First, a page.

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In practice, separating the front-end and back-end of a web application and viewing them as independent systems has a number of advantages, including flexible and largely independent further development and the use of different technological substructures for the front-end and back-end.
1. frontend and backend do not know each other
This can quickly lead to structural problems within the application, which can be illustrated particularly well with the following examples. In scenario 1, an editor wants to link another article in the text editor, but the absolute link has not yet been determined and is only created when the application is generated due to the flexible frontend architecture. It is almost impossible for the editor to create reliable links here. In scenario 2, a dedicated search function is to be used in the application, whose database is fed from the back end, which can quickly lead to inconsistencies and a decrease in the usability of the search function, especially due to the decoupled display in the front end.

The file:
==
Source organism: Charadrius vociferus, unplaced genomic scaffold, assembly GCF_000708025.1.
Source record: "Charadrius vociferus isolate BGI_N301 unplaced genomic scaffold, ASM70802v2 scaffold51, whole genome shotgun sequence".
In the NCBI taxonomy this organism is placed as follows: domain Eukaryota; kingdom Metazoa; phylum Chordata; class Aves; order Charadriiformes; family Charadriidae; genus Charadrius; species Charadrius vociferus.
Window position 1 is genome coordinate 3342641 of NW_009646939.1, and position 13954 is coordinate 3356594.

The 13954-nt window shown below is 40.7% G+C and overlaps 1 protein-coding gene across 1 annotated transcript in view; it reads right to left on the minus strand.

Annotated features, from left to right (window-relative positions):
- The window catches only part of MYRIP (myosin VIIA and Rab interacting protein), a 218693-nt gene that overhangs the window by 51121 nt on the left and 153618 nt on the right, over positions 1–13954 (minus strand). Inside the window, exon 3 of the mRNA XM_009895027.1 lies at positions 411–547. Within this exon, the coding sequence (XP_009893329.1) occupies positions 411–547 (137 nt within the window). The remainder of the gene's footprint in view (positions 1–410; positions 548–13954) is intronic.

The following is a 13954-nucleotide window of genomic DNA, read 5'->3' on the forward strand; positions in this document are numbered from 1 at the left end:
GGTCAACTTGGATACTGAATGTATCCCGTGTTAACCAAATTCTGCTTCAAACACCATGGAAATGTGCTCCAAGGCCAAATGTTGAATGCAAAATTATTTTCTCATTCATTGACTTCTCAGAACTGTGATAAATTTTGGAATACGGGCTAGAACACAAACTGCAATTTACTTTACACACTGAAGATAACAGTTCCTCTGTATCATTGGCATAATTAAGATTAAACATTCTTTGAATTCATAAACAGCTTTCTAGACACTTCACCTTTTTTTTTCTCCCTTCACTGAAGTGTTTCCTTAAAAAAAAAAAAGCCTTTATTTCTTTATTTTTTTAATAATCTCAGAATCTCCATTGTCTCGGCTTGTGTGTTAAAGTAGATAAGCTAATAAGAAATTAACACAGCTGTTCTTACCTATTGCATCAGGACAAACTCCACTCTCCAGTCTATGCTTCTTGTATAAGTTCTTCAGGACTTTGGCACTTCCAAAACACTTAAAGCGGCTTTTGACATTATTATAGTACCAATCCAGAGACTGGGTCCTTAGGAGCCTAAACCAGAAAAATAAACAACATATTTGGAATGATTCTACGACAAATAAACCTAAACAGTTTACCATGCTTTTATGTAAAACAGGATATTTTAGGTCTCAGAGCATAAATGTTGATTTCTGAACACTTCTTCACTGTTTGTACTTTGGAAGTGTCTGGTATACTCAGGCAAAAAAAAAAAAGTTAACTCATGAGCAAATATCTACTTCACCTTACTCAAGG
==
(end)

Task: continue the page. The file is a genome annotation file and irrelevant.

2. the editorial team has no live preview
Admittedly, with a rather high effort this limitation can be solved with a stand-alone application (shaddow frontend), which allows the editor to work comfortably in a simulated frontend, but usually the editor works in a minimalist editor without being able to test and control the reading flow in the real application. With classical systems, which do not separate frontend and backend, a simple control is possible here.
3. several systems have to be maintained
With each additional system, the infrastructure and the operational effort for maintenance and care also grows. This then usually requires additional employees.
However, it should not go unmentioned that a pure front-end application usually enjoys higher security and requires fewer resources in operation.